The two armies encamped 4 km from each other across a treeless valley. The Carthaginian camp was higher and had wooded slopes behind. Each day the two armies drew up in front of their camp in order of battle. Both armies deployed with the Spanish on each flank (this suggests two major Spanish commanders in both armies). Notice this has the Roman and African heavy infantry facing each other in the centre. The Spanish allies of the two protagonists are also facing each other.

Numidian Cavalry
Cavalry & Velites
(Legate Gaius Laelius)
Turdetani Spanish
Camp Africans
(Hamilcar Cisgo)
Treeless Plain Legions
(Scipio; Pro-Praetor M. Junius Silanus)
(Prince Attentes?)
Spanish & Poeni Cavalry
(Mago Barca)
Cavalry & Velites
(Knight L. Marcius Septimus)

On the day of battle Scipio deployed early and changed his deployment in one significant way. Breaking the pattern of previous days he put his legions on the wings instead of the Spanish.

Numidian Cavalry
Cavalry & Velites
(Legate Gaius Laelius)
Turdetani Legions
Camp Africans
(Hamilcar Cisgo)
Treeless Plain Spanish Camp
(Prince Attentes?)
(Pro-Praetor M. Junius Silanus)
Spanish & Poeni Cavalry
(Mago Barca)
Cavalry & Velites
(Knight L. Marcius Septimus)

This deployment left the heavy infantry of both sides facing their weaker Spanish opponents.

After Ilipa

Romans conquer Castulum, Iliturgi (Mengibar), Astapa (Estepa?), Carthago Novo and finally Gades (Cadiz) in southern Spain. Mago departs with the Carthaginian fleet, thus ending Carthaginian domination of Spain.

Following the battle of Ilipa in 206 BC Two Spanish Kings (Indibil of the Ilergetes and Mandonio of the Ilergavones) revolt against Rome, and invade the territories of Rome’s allies the Suessetani and Edetani. Publius Cornelius Scipio defeats them.

205 BC Defeat of the Ilergetes and Ilergavones

In 205 BC Indibil and Mandonio continue to cause trouble, but Indibil is defeated and killed in battle, and Mandonio is captured and executed.

204 BC

Publius Cornelius Scipio crosses into Africa to greater fame and glory.

197 BC Revolt of the Turdetani

In south-west Hispania the Turdetani (under Culcas and Luxinio), supported by the cities of Sexi (Almuñecar) and Malaca (Málaga), defeat and kill C. Sempronius Tuditanis (one of the new Roman governors sent that year) .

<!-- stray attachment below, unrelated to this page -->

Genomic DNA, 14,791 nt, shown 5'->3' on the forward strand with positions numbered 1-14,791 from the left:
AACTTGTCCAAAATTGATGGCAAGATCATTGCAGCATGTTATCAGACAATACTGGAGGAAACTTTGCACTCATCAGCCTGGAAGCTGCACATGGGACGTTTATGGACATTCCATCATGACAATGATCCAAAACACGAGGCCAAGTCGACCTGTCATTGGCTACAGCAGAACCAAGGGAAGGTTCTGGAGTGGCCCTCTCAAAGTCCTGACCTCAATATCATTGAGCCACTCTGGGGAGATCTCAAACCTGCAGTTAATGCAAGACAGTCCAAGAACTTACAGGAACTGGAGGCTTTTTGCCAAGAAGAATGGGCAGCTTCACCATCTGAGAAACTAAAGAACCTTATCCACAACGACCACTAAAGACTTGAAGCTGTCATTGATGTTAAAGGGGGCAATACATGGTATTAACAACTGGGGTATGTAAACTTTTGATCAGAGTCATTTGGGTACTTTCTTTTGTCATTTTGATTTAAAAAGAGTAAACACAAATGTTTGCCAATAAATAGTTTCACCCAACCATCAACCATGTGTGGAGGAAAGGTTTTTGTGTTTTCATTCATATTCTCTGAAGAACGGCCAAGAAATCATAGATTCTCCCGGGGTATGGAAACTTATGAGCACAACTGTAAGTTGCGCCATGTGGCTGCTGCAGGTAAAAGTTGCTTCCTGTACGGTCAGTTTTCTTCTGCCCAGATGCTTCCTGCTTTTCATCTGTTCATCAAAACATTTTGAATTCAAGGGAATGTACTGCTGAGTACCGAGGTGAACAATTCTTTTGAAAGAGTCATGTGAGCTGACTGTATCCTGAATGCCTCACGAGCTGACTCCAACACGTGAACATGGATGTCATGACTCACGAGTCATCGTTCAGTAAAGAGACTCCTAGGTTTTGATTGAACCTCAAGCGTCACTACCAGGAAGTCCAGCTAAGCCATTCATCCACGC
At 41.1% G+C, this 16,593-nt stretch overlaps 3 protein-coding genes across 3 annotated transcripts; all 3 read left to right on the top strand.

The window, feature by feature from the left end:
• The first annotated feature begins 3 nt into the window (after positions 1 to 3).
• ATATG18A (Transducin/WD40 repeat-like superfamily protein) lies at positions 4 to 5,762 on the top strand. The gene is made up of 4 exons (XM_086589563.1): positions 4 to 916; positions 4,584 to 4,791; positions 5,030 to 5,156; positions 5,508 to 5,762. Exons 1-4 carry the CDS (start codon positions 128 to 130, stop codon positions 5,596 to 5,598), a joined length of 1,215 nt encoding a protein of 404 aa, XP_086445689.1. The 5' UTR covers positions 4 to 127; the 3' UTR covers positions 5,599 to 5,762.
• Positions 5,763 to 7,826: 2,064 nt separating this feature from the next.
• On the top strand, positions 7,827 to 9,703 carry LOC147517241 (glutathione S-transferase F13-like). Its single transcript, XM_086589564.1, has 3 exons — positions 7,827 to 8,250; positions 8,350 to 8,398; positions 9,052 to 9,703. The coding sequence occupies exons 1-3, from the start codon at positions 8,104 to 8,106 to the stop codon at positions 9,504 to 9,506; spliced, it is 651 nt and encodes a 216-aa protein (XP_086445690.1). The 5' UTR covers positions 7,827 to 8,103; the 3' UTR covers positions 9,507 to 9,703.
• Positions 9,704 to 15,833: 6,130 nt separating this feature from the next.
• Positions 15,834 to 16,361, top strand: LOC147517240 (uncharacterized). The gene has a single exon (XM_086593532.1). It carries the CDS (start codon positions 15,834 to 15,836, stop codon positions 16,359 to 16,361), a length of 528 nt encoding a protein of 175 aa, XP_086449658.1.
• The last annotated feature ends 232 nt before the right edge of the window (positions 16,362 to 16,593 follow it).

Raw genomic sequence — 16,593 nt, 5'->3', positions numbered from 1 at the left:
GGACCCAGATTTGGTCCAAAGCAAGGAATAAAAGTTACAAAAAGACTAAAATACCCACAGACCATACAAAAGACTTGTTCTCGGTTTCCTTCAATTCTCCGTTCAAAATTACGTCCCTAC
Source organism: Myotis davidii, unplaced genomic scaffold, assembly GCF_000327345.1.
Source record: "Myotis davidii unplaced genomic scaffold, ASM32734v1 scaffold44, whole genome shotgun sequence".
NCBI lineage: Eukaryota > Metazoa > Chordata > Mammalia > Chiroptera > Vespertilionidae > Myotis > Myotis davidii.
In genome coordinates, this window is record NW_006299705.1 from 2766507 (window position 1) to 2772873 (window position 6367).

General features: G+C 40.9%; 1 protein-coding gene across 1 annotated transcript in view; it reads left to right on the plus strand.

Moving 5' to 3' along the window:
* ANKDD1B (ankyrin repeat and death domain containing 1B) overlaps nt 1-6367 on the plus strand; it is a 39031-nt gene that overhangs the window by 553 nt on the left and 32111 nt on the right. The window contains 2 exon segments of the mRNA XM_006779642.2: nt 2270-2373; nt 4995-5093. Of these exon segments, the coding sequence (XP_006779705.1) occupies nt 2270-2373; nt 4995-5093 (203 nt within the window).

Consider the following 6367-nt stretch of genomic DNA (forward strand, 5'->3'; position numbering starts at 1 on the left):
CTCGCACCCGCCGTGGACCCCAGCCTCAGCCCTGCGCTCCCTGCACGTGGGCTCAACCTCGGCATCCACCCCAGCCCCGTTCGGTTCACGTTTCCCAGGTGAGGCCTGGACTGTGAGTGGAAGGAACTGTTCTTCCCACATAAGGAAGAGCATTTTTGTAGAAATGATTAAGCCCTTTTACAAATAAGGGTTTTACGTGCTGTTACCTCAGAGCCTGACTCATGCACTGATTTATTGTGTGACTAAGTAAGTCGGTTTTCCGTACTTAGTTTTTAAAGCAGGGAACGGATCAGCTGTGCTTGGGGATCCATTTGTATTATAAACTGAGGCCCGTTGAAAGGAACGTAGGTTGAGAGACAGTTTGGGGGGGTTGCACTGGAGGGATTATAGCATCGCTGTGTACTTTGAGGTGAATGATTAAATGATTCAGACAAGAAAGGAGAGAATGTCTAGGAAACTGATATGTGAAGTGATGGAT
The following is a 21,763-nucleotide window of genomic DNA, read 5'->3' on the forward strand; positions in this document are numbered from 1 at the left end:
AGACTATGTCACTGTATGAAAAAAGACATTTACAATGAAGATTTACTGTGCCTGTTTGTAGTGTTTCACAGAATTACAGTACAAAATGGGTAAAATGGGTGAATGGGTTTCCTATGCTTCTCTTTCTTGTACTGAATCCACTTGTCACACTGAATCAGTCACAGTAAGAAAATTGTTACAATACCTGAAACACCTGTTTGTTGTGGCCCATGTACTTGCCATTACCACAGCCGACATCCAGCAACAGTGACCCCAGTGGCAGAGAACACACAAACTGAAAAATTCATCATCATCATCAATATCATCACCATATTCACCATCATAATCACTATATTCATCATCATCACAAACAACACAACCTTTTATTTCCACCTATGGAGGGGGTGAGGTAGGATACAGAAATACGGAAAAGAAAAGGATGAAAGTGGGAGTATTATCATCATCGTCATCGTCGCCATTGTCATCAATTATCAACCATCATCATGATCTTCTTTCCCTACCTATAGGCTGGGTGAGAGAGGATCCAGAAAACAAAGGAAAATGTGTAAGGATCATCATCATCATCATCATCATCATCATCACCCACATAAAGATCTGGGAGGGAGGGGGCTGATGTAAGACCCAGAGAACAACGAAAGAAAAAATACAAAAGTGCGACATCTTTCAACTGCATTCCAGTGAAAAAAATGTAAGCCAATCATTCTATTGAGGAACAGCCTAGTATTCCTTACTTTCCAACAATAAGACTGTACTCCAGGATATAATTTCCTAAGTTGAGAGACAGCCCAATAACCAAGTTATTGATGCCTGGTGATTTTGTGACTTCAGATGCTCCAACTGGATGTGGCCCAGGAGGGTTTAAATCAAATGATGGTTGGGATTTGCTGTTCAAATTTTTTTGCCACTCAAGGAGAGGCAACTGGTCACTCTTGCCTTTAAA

195 BC Defeat of the Ausetani, Bargusi, Edetani and Suessetani

The Ausetani and Bargusi in north-east Hispania submit to the new Consul M. Porcius Cato. The Bargusi submit after Cato takes their capital Bergium (Berga). The Edetani in north-east Hispania submit to the praetor P. Manlius. Siege of Segontia (Segorbe?). Suessetani submit.

194 BC Defeat of the Iacetani; 2nd Battle of Ilipa

Assisted by the Suessetani, Cato takes the Iacetani capital Iacca (Jaca). The Lusitani in south-west Hispania are defeated at Ilipa.

193 BC Battle of Toletum

The governor of south-west Hispania, M. Fulvius Nobilior, defeats a confederation near Toletum (Toledo). The Vaccei and Vettones are the main contributors to the confederation.

192 – 178 BC General uprisings throughout Hispania

155 – 19 BC 2nd period of Roman Conquest

The death of Viriatus, by José de Madrazo, Prado Museum, Madrid.

155 – 138 BC Lusitan Wars

153 – 151 BC 1st Numantine War

143 – 133 BC 2nd Numantine War

104 – 103 BC Invasion of the Cimbrians and Teutones

99 BC Uprisings in the Meseta

82 – 72 BC Sertorian wars

61 – 60 BC C. Julius Caesars campaigns against the Lusitani

56 BC Revolt of the Vaccei

49 – 44 BC Roman Civil War in Spain

39 – 37 Uprising of the Cessetani

29 – 19 BC Campaigns against the Cantabri, Vaccei and Astures


Gerson, J. (1983; March). The Battle of Ilipa (206 BC) Part 1. Slingshot: The Journal of the Society of Ancients, 106, 2-4.

As his sources Gerson cites:

  • Polybius
  • Livy
  • Appian “Spanish War”
  • Zonaras “Epitome”
  • Polyaenus “Stratagems”
  • Frantinus “Stratagems”
  • Silius Italicus “Punica”

Gerson, J. (1983; May). The Battle of Ilipa (206 BC) Part 2. Slingshot: The Journal of the Society of Ancients, 107, 18-20.

Head, D. (1982). Armies of the Macedonian and Punic wars 359 BC to 146 BC. Wargames Research Group.

Kinder, H. and Hilgemann, W. (1964). The Penguin Atlas of World History Volume 1: From the beginning to the eve of the French Revolution (E. A. Menze Trans.). Penguin Books.

Livy. (1965). The War with Hannibal. Penguin.

Polybius. (1979). The Rise of the Roman Empire. Penguin.

Sekunda, N. (1996). Republican Roman Army 200-104 BC. Osprey.

Treviño, R. (1986). Rome’s Enemies (4): Spanish Armies 218 BC – 19 BC. Osprey.